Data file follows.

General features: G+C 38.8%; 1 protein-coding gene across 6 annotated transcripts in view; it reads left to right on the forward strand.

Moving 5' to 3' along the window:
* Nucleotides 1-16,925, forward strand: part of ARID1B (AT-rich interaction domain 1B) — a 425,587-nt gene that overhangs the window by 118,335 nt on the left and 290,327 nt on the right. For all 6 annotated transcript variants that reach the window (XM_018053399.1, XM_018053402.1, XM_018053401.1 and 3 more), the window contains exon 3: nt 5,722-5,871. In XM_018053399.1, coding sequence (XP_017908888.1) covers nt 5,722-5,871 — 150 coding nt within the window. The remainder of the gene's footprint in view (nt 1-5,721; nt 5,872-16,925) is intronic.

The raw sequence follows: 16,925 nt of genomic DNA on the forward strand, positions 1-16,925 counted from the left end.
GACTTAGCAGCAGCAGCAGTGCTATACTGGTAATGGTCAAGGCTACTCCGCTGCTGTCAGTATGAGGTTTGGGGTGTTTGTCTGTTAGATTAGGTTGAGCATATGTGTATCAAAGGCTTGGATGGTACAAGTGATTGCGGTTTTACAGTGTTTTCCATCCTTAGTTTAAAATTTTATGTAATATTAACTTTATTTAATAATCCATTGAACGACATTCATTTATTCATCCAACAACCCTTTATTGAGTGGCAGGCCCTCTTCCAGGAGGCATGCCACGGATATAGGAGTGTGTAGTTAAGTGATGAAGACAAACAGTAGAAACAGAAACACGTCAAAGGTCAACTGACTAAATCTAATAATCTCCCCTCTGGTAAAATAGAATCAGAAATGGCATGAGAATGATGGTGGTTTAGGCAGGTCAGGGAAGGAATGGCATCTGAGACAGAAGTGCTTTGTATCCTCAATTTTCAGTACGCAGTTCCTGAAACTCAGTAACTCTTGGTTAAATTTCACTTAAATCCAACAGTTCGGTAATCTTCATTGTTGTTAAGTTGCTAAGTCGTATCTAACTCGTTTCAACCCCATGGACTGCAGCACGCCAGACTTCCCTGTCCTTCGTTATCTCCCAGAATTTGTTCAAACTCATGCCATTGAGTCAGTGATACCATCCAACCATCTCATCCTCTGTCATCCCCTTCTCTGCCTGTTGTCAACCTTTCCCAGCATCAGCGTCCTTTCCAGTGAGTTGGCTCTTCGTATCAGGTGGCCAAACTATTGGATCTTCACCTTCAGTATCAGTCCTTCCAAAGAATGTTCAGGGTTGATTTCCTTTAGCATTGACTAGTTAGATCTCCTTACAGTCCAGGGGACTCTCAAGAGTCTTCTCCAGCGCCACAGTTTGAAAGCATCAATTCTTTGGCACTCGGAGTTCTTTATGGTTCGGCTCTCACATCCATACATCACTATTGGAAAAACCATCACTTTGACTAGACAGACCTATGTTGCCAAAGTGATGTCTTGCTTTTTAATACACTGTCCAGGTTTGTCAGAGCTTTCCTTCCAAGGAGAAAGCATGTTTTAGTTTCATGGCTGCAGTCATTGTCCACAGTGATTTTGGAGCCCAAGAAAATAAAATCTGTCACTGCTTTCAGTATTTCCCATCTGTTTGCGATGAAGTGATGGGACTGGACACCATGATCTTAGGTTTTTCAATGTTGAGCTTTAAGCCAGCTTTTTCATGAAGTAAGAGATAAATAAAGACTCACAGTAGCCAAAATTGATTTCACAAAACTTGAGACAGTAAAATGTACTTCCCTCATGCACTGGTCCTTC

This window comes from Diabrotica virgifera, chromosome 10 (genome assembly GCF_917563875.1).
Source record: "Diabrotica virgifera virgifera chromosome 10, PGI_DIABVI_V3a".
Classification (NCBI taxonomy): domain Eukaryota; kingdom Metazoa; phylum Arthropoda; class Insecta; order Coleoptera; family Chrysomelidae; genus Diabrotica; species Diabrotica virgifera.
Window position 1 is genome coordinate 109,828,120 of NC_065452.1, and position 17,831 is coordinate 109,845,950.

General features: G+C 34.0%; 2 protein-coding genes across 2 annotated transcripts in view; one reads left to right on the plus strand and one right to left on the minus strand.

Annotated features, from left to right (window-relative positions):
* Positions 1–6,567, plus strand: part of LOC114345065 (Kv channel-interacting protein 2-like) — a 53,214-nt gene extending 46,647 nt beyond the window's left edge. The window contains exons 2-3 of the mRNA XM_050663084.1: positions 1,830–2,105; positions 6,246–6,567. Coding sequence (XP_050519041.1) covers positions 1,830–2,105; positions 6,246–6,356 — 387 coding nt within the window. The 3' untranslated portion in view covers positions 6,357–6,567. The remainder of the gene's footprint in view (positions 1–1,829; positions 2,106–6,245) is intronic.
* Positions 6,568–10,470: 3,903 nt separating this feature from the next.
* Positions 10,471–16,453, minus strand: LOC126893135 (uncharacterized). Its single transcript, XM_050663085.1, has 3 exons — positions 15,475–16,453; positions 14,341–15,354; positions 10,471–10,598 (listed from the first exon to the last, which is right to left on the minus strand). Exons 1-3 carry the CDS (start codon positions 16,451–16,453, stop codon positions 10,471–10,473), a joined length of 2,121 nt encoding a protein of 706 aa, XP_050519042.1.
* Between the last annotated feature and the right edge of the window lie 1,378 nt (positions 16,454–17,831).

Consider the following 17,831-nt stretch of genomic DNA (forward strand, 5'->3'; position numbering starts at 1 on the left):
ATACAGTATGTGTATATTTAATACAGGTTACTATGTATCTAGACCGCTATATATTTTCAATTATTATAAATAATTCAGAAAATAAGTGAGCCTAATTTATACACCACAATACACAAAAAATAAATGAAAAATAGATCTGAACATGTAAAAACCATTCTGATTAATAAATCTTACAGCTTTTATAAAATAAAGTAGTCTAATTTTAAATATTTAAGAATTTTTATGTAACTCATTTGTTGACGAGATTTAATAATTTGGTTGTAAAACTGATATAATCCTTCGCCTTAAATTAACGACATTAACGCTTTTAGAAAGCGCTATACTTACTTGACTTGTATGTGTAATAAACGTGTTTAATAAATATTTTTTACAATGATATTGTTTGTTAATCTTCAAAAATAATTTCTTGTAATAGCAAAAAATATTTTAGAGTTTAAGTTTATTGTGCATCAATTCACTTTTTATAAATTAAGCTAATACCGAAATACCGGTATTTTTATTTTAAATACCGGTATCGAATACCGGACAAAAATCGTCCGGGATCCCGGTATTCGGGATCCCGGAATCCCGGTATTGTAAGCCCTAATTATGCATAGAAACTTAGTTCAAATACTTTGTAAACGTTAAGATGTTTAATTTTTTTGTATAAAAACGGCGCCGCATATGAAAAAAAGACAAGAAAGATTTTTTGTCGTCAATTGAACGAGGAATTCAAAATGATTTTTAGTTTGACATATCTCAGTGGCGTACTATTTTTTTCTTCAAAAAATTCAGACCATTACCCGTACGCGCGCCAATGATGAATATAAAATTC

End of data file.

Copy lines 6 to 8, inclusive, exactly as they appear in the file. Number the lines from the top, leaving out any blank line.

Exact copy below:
This window comes from Diabrotica virgifera, chromosome 10 (genome assembly GCF_917563875.1).
Source record: "Diabrotica virgifera virgifera chromosome 10, PGI_DIABVI_V3a".
Classification (NCBI taxonomy): domain Eukaryota; kingdom Metazoa; phylum Arthropoda; class Insecta; order Coleoptera; family Chrysomelidae; genus Diabrotica; species Diabrotica virgifera.